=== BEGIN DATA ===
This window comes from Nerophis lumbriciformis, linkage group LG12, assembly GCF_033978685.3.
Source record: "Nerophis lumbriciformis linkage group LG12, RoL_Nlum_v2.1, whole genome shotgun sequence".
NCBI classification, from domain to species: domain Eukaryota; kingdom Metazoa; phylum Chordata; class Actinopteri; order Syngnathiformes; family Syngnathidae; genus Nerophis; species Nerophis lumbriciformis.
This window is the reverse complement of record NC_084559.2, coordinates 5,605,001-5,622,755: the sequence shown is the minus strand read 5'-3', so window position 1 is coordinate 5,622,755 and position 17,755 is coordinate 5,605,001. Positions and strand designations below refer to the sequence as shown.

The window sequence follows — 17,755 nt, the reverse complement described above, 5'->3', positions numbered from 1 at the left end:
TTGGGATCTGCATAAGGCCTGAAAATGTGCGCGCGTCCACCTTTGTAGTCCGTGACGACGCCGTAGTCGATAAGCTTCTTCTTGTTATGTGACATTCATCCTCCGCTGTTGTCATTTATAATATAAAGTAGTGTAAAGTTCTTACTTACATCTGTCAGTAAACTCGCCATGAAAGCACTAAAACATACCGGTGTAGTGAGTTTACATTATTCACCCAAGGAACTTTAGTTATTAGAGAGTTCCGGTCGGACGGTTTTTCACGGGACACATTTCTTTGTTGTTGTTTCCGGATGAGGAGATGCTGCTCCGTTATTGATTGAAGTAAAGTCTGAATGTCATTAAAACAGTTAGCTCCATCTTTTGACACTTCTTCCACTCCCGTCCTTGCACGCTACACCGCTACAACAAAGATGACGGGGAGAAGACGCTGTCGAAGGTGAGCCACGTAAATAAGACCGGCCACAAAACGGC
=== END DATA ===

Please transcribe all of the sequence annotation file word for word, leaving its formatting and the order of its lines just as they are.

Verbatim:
This window comes from Nerophis lumbriciformis, linkage group LG12, assembly GCF_033978685.3.
Source record: "Nerophis lumbriciformis linkage group LG12, RoL_Nlum_v2.1, whole genome shotgun sequence".
NCBI classification, from domain to species: domain Eukaryota; kingdom Metazoa; phylum Chordata; class Actinopteri; order Syngnathiformes; family Syngnathidae; genus Nerophis; species Nerophis lumbriciformis.
This window is the reverse complement of record NC_084559.2, coordinates 5,605,001-5,622,755: the sequence shown is the minus strand read 5'-3', so window position 1 is coordinate 5,622,755 and position 17,755 is coordinate 5,605,001. Positions and strand designations below refer to the sequence as shown.

The window sequence follows — 17,755 nt, the reverse complement described above, 5'->3', positions numbered from 1 at the left end:
TTGGGATCTGCATAAGGCCTGAAAATGTGCGCGCGTCCACCTTTGTAGTCCGTGACGACGCCGTAGTCGATAAGCTTCTTCTTGTTATGTGACATTCATCCTCCGCTGTTGTCATTTATAATATAAAGTAGTGTAAAGTTCTTACTTACATCTGTCAGTAAACTCGCCATGAAAGCACTAAAACATACCGGTGTAGTGAGTTTACATTATTCACCCAAGGAACTTTAGTTATTAGAGAGTTCCGGTCGGACGGTTTTTCACGGGACACATTTCTTTGTTGTTGTTTCCGGATGAGGAGATGCTGCTCCGTTATTGATTGAAGTAAAGTCTGAATGTCATTAAAACAGTTAGCTCCATCTTTTGACACTTCTTCCACTCCCGTCCTTGCACGCTACACCGCTACAACAAAGATGACGGGGAGAAGACGCTGTCGAAGGTGAGCCACGTAAATAAGACCGGCCACAAAACGGC